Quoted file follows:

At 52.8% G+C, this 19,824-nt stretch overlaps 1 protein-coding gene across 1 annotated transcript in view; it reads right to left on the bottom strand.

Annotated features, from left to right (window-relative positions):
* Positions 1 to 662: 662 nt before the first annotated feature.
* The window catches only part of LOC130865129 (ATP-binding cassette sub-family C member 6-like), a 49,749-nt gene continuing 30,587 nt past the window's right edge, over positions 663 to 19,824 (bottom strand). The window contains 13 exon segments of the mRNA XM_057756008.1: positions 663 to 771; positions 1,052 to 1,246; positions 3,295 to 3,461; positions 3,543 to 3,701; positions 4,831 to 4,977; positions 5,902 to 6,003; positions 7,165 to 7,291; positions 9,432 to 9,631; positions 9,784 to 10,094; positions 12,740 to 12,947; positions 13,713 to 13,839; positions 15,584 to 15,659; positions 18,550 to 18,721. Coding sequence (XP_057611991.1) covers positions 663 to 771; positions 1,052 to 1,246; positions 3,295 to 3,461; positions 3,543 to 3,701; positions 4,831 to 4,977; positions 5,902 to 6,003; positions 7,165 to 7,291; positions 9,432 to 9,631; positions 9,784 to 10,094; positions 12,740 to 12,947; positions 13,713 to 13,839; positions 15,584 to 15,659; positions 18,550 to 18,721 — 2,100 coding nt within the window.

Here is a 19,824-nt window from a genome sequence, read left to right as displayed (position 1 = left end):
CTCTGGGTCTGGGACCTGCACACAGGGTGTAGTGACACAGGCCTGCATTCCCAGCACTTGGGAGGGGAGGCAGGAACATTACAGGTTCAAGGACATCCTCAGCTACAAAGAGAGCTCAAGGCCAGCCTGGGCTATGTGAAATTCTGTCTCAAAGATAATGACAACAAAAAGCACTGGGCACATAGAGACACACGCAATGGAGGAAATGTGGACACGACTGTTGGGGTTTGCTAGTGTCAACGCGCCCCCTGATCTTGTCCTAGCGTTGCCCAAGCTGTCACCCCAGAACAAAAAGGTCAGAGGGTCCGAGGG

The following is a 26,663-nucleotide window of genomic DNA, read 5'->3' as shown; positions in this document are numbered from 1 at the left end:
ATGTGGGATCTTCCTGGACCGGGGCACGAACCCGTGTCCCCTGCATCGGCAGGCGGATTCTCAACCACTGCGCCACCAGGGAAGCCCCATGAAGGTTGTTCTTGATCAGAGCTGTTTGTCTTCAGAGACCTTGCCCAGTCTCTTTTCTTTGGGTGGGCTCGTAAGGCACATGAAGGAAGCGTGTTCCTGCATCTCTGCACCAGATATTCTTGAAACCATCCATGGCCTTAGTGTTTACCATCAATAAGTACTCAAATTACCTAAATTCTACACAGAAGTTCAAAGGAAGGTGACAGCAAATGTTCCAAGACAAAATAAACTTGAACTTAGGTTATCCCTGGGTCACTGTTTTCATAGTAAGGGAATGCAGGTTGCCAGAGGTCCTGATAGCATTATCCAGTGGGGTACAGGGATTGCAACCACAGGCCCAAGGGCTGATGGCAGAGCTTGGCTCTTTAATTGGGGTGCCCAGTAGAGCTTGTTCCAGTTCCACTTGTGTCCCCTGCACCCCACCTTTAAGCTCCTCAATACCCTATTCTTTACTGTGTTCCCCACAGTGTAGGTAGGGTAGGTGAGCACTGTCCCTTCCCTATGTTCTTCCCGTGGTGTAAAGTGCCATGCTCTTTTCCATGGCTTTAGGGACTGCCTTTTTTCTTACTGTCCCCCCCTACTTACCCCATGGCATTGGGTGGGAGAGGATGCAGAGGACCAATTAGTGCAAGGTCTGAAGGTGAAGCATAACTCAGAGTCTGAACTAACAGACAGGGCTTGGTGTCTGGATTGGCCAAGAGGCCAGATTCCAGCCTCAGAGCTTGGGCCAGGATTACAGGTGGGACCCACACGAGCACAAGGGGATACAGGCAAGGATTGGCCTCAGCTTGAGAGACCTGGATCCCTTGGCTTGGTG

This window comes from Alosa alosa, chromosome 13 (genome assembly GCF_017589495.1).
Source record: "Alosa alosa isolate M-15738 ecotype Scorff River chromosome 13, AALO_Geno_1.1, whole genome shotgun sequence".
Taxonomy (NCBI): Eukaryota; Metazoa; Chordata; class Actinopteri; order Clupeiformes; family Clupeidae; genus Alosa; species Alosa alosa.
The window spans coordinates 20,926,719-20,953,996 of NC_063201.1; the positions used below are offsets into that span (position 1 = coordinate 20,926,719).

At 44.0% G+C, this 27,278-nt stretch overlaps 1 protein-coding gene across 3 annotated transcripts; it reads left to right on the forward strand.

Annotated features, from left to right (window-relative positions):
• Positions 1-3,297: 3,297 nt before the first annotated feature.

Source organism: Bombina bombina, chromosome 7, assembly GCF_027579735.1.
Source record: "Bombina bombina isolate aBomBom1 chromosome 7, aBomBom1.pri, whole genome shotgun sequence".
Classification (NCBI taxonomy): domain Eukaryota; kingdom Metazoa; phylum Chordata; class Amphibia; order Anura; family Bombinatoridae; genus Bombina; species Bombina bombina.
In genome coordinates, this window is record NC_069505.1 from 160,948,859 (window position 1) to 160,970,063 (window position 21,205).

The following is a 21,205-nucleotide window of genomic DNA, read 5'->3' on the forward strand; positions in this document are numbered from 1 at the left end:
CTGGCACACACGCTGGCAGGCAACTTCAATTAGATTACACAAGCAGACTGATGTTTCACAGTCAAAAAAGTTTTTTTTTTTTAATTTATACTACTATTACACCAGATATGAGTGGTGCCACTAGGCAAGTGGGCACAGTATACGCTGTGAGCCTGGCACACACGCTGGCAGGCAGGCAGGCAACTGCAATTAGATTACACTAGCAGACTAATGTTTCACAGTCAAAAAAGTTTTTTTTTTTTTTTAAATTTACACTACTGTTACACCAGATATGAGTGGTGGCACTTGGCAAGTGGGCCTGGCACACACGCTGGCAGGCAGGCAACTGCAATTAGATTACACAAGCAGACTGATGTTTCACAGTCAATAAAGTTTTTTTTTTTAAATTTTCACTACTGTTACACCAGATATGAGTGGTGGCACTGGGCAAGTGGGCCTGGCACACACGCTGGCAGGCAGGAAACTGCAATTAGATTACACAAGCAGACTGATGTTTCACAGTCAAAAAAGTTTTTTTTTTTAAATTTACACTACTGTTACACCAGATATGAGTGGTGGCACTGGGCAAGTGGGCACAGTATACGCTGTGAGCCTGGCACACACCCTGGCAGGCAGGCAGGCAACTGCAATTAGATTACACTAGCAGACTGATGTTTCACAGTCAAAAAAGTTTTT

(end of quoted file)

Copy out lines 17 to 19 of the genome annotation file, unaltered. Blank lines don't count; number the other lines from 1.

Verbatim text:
Source record: "Bombina bombina isolate aBomBom1 chromosome 7, aBomBom1.pri, whole genome shotgun sequence".
Classification (NCBI taxonomy): domain Eukaryota; kingdom Metazoa; phylum Chordata; class Amphibia; order Anura; family Bombinatoridae; genus Bombina; species Bombina bombina.
In genome coordinates, this window is record NC_069505.1 from 160,948,859 (window position 1) to 160,970,063 (window position 21,205).